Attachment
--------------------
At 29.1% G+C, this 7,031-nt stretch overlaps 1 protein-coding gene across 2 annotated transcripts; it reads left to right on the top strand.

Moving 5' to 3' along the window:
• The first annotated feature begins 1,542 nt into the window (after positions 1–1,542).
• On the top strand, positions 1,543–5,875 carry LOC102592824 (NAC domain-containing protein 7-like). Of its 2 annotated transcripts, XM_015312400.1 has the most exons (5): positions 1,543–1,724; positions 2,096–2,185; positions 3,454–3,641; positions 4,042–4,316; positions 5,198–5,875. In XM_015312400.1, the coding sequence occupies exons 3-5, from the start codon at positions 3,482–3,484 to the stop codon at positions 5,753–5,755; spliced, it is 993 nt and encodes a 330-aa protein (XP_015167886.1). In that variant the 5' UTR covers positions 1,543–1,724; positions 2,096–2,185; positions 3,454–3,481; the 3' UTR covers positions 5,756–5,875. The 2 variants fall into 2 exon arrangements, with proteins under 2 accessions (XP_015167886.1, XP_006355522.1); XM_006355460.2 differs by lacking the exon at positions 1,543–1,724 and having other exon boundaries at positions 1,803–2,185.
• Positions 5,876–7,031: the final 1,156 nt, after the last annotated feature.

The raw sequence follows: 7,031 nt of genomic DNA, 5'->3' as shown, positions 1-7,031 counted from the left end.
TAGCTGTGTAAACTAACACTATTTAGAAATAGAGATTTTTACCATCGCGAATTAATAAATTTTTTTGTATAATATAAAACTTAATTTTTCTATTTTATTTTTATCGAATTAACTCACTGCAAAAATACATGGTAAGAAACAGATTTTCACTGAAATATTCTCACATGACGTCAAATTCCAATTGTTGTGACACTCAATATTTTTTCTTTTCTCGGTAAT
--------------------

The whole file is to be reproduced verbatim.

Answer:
At 29.1% G+C, this 7,031-nt stretch overlaps 1 protein-coding gene across 2 annotated transcripts; it reads left to right on the top strand.

Moving 5' to 3' along the window:
• The first annotated feature begins 1,542 nt into the window (after positions 1–1,542).
• On the top strand, positions 1,543–5,875 carry LOC102592824 (NAC domain-containing protein 7-like). Of its 2 annotated transcripts, XM_015312400.1 has the most exons (5): positions 1,543–1,724; positions 2,096–2,185; positions 3,454–3,641; positions 4,042–4,316; positions 5,198–5,875. In XM_015312400.1, the coding sequence occupies exons 3-5, from the start codon at positions 3,482–3,484 to the stop codon at positions 5,753–5,755; spliced, it is 993 nt and encodes a 330-aa protein (XP_015167886.1). In that variant the 5' UTR covers positions 1,543–1,724; positions 2,096–2,185; positions 3,454–3,481; the 3' UTR covers positions 5,756–5,875. The 2 variants fall into 2 exon arrangements, with proteins under 2 accessions (XP_015167886.1, XP_006355522.1); XM_006355460.2 differs by lacking the exon at positions 1,543–1,724 and having other exon boundaries at positions 1,803–2,185.
• Positions 5,876–7,031: the final 1,156 nt, after the last annotated feature.

The raw sequence follows: 7,031 nt of genomic DNA, 5'->3' as shown, positions 1-7,031 counted from the left end.
TAGCTGTGTAAACTAACACTATTTAGAAATAGAGATTTTTACCATCGCGAATTAATAAATTTTTTTGTATAATATAAAACTTAATTTTTCTATTTTATTTTTATCGAATTAACTCACTGCAAAAATACATGGTAAGAAACAGATTTTCACTGAAATATTCTCACATGACGTCAAATTCCAATTGTTGTGACACTCAATATTTTTTCTTTTCTCGGTAAT